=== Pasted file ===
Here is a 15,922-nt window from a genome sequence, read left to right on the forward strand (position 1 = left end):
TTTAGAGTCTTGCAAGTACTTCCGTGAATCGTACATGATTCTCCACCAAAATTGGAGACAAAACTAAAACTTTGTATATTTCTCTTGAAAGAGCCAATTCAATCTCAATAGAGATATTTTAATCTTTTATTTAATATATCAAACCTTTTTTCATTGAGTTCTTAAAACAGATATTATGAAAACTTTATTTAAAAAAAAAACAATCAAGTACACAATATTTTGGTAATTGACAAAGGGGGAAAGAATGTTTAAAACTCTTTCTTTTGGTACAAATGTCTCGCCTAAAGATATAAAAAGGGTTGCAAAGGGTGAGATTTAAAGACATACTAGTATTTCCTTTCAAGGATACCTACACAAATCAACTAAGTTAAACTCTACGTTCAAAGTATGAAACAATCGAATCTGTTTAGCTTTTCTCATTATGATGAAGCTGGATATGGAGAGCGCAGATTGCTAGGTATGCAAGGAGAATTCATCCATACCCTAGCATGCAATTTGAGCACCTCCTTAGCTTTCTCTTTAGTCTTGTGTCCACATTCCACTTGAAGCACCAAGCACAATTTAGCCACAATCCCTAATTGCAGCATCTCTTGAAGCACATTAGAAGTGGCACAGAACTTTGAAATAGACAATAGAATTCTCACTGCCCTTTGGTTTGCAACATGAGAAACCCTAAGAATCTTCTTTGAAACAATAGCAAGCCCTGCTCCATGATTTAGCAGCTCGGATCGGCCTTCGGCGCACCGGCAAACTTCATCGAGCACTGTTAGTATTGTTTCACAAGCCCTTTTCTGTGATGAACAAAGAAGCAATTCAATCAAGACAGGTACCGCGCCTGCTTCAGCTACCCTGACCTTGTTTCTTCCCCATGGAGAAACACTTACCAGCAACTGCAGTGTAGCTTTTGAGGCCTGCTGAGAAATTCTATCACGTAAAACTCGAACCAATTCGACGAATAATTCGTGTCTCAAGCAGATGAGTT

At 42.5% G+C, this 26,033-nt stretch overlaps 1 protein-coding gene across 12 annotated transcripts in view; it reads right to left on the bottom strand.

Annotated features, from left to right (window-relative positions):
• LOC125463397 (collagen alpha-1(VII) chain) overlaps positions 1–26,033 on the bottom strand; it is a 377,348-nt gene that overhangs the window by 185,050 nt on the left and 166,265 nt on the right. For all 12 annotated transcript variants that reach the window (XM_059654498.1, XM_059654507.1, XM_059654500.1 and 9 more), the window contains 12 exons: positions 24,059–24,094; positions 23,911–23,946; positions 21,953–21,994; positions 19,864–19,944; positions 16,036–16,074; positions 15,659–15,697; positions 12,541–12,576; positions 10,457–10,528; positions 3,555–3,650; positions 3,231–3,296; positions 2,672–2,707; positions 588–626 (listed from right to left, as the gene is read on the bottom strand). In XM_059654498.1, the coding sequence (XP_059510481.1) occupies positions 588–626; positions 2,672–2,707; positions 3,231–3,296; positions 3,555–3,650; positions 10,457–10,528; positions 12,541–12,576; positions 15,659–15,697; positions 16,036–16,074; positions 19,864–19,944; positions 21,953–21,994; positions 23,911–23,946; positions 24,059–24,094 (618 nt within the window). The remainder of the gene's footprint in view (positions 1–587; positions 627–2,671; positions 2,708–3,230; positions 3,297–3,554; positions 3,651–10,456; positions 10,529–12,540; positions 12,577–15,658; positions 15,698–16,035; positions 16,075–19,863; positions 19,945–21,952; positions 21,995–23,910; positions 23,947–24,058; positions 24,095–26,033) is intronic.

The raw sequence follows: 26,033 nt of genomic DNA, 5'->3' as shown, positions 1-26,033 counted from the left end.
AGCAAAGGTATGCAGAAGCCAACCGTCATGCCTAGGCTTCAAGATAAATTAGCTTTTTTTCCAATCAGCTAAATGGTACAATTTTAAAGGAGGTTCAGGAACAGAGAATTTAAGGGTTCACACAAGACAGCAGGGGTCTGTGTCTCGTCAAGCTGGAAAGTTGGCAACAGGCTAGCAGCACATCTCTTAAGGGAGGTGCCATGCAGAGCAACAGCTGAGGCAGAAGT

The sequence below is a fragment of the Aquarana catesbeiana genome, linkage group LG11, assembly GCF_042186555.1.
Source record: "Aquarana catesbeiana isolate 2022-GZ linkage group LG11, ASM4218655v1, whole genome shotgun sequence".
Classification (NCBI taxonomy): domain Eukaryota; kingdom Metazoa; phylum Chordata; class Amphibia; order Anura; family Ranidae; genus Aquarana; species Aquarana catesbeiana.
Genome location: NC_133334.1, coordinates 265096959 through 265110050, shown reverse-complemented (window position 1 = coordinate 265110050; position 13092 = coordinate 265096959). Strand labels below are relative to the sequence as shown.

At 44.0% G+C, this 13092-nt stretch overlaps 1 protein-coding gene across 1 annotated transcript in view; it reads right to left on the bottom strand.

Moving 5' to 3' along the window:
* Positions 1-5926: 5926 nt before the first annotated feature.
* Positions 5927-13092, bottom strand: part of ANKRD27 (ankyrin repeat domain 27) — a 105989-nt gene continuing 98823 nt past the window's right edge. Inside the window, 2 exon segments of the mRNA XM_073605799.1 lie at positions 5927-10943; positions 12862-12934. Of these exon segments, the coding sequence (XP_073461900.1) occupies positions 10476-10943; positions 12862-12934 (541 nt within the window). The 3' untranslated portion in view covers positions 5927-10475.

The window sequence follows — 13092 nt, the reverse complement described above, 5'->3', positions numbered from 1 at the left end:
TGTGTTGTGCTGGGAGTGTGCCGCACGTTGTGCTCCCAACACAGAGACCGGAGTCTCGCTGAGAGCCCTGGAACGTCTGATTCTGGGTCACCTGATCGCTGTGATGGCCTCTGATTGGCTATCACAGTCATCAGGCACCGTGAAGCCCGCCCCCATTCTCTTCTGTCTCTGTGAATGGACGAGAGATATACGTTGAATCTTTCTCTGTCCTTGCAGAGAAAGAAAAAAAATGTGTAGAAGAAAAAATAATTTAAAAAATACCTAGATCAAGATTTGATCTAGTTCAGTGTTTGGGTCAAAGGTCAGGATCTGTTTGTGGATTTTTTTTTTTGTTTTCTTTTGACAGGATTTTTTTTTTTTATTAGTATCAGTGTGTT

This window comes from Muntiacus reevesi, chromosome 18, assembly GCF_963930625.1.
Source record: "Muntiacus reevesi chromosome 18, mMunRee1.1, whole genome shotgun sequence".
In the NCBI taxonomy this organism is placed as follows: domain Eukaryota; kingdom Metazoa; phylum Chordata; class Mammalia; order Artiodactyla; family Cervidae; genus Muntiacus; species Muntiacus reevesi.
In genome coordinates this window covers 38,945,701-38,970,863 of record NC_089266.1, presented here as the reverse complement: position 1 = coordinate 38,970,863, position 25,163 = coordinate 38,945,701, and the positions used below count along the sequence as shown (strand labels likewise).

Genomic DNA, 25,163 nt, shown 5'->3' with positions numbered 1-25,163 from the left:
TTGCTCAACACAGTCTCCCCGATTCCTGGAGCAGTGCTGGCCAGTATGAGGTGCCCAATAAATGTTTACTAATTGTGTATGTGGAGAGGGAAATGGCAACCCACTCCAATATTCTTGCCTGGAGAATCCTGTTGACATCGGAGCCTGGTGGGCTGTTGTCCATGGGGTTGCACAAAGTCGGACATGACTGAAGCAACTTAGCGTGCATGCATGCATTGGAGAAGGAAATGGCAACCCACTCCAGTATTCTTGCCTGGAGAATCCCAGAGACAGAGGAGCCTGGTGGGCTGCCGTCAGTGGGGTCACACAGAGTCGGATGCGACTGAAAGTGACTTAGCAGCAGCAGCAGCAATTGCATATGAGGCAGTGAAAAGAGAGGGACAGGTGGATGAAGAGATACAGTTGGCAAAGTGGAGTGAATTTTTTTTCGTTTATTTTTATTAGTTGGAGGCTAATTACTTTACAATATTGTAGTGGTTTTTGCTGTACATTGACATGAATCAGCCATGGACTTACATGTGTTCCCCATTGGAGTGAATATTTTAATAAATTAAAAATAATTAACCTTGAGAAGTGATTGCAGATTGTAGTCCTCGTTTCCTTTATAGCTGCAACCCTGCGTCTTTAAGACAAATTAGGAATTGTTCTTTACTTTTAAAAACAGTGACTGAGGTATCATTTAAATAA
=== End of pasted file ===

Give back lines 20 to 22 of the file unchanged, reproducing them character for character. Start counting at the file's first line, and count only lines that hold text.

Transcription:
In the NCBI taxonomy this organism is placed as follows: domain Eukaryota; kingdom Metazoa; phylum Chordata; class Mammalia; order Artiodactyla; family Cervidae; genus Muntiacus; species Muntiacus reevesi.
In genome coordinates this window covers 38,945,701-38,970,863 of record NC_089266.1, presented here as the reverse complement: position 1 = coordinate 38,970,863, position 25,163 = coordinate 38,945,701, and the positions used below count along the sequence as shown (strand labels likewise).

Genomic DNA, 25,163 nt, shown 5'->3' with positions numbered 1-25,163 from the left: